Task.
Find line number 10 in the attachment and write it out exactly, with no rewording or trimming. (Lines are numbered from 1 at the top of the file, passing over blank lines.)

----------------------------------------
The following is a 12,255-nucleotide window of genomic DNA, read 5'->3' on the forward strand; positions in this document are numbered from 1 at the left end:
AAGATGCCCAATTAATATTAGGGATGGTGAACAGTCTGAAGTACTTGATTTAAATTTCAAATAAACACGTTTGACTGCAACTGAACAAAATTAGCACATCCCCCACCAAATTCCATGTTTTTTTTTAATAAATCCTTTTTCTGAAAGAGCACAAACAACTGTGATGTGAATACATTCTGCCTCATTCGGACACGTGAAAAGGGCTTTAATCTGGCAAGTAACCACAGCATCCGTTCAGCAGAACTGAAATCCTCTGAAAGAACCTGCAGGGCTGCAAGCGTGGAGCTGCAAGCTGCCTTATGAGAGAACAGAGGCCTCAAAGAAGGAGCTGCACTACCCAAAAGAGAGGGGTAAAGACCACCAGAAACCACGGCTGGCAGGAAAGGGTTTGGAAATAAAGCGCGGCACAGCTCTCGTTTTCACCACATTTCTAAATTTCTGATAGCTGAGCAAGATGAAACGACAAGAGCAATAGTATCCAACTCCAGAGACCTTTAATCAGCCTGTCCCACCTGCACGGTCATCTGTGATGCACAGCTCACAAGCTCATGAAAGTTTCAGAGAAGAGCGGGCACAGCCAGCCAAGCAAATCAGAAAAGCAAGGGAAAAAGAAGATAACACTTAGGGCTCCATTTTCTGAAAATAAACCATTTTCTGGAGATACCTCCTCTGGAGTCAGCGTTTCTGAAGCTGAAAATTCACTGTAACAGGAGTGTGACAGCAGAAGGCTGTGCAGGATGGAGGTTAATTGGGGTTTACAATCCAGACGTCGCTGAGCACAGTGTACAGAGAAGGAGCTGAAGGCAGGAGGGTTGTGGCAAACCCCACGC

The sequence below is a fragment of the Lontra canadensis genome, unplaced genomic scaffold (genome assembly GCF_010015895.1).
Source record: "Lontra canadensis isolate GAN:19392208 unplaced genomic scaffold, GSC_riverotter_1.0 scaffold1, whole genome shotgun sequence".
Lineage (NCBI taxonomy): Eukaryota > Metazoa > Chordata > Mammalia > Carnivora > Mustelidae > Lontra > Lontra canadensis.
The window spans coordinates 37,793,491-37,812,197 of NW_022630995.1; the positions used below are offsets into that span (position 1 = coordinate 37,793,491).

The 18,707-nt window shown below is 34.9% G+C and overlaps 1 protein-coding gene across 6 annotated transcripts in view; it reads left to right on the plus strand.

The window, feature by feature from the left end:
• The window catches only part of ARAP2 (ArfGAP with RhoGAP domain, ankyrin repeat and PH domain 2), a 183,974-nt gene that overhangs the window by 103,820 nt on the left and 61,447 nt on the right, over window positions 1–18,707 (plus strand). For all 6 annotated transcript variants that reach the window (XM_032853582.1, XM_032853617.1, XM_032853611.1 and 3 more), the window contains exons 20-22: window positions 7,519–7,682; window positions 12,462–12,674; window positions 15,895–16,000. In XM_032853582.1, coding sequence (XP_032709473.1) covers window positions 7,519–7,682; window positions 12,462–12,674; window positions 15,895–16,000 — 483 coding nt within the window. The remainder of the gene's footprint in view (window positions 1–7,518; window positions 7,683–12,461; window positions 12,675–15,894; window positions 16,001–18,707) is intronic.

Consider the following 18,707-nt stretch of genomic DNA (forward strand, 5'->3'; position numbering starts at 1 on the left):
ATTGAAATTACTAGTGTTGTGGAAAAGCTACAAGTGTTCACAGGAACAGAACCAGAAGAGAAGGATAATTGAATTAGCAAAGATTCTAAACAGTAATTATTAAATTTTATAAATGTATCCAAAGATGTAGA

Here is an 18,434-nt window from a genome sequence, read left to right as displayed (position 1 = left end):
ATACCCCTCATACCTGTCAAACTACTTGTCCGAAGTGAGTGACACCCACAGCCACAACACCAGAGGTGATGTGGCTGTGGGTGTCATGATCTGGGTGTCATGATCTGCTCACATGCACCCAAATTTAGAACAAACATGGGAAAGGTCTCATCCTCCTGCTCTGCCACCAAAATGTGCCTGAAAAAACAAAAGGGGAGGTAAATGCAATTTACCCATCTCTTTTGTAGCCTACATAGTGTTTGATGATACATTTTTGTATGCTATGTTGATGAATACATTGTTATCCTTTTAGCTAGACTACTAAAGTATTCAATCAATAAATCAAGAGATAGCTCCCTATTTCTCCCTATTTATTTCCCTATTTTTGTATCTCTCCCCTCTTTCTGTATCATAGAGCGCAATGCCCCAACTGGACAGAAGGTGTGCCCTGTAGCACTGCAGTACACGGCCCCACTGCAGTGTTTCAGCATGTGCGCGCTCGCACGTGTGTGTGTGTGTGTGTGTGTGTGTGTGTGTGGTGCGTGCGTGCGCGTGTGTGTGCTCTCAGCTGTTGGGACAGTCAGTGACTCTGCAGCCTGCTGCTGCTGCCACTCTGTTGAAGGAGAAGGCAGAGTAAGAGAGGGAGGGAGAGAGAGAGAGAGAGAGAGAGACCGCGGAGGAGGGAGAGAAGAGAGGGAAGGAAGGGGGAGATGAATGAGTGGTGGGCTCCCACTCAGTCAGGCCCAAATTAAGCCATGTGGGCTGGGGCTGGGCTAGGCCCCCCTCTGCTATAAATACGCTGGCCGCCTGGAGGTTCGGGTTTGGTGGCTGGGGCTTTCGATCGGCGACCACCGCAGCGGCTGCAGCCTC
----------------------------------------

Consider the following 18,707-nt stretch of genomic DNA (forward strand, 5'->3'; position numbering starts at 1 on the left):